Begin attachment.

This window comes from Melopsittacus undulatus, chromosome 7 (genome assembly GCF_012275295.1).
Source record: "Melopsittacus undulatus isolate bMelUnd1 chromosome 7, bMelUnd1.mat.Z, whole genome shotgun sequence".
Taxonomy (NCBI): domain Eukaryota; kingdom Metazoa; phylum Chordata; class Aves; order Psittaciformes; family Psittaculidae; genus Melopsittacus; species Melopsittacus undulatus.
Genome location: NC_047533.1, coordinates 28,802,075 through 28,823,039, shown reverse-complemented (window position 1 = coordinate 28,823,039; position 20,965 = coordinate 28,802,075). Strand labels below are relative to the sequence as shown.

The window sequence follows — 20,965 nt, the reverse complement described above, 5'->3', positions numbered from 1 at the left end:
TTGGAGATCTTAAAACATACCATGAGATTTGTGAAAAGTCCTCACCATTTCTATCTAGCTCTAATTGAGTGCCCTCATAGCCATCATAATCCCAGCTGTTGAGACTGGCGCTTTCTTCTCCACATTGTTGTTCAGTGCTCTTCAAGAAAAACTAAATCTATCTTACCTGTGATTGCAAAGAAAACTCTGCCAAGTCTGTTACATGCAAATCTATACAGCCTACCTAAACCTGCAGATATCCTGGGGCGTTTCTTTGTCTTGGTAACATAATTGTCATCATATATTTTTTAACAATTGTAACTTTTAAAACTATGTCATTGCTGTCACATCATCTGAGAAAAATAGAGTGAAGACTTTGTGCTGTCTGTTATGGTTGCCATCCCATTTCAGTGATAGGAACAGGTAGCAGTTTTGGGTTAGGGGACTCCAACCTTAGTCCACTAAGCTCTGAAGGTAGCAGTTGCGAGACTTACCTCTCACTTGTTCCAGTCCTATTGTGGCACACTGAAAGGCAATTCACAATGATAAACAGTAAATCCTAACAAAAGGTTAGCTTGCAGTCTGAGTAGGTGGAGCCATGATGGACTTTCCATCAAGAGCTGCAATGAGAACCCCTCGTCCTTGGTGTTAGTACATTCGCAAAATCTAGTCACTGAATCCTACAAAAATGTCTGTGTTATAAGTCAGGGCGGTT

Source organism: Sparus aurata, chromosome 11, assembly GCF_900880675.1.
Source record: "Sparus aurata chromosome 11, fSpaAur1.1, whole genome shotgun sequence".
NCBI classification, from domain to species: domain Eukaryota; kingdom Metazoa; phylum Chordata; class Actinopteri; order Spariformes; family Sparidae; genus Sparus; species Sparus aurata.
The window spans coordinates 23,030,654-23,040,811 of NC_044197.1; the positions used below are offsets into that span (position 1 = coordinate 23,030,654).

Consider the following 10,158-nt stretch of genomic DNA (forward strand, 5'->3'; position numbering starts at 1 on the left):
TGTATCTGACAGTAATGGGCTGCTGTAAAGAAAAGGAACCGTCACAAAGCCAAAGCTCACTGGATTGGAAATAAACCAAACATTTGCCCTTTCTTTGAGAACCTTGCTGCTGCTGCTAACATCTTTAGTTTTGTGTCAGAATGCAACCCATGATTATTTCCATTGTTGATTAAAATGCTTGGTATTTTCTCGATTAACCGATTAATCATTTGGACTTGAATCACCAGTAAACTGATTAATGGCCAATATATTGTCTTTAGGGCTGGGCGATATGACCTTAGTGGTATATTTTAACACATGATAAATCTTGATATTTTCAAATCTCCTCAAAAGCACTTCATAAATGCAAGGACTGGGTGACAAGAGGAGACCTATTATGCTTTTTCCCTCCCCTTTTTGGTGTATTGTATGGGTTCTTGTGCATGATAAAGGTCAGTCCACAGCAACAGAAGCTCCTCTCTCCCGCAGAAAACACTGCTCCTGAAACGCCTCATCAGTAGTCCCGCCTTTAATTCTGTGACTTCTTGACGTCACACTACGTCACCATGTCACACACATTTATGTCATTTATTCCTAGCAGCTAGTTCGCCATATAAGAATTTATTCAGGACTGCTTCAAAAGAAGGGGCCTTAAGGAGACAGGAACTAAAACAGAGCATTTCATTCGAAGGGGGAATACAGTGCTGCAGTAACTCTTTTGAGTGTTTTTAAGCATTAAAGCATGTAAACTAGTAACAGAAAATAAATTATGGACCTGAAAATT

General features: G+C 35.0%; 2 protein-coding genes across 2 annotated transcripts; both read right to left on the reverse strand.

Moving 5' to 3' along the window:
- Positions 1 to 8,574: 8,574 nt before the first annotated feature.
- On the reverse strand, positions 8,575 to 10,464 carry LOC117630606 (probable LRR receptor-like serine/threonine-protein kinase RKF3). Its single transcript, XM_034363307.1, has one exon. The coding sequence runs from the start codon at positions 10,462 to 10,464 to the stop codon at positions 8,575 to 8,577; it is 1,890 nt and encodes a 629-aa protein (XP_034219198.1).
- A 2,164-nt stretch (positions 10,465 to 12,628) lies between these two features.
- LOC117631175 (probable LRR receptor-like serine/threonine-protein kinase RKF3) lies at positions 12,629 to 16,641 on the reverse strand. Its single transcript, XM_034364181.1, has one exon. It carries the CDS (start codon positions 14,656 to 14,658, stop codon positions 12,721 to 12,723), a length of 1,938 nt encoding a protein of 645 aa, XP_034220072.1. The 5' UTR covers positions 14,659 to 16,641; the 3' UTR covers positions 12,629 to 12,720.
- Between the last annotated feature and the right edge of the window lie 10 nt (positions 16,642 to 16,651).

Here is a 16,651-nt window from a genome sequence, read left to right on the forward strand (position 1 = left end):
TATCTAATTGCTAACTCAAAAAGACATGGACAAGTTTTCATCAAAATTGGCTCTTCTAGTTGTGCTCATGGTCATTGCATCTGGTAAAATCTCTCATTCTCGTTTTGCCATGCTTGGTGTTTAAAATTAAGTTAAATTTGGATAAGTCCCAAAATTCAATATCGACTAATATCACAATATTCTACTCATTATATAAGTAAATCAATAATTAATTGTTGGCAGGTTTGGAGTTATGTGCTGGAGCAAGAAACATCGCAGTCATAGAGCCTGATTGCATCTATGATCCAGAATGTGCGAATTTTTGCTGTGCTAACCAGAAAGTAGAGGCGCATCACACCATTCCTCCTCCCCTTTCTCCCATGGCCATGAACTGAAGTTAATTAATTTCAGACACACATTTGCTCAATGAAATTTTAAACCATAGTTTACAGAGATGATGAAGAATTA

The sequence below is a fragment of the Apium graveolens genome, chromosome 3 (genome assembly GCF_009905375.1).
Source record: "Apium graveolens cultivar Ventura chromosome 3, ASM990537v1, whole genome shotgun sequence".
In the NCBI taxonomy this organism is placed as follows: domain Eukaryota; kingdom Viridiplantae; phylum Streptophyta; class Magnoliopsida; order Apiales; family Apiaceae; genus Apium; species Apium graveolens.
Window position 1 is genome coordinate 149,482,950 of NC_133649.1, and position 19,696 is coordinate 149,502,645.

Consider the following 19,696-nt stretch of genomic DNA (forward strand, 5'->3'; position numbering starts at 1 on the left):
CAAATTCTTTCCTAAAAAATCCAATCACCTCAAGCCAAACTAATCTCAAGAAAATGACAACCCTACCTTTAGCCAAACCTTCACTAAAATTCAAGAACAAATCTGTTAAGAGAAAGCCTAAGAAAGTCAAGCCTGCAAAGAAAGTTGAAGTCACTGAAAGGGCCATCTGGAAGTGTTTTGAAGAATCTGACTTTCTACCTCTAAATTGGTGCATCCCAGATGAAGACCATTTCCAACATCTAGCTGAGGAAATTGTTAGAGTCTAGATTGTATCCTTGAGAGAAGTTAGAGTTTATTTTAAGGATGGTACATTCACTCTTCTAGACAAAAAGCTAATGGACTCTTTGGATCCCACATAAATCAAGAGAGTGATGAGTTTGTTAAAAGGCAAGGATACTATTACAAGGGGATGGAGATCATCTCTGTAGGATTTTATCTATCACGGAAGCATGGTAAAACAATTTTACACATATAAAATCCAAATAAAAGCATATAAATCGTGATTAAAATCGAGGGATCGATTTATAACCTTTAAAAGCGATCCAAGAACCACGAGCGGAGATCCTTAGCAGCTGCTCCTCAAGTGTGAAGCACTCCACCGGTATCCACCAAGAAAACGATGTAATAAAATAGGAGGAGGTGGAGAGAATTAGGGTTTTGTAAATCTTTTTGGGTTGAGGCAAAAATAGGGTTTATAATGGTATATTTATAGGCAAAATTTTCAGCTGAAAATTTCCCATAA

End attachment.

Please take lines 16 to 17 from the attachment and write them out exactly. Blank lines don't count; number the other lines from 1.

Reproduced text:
- On the reverse strand, positions 8,575 to 10,464 carry LOC117630606 (probable LRR receptor-like serine/threonine-protein kinase RKF3). Its single transcript, XM_034363307.1, has one exon. The coding sequence runs from the start codon at positions 10,462 to 10,464 to the stop codon at positions 8,575 to 8,577; it is 1,890 nt and encodes a 629-aa protein (XP_034219198.1).
- A 2,164-nt stretch (positions 10,465 to 12,628) lies between these two features.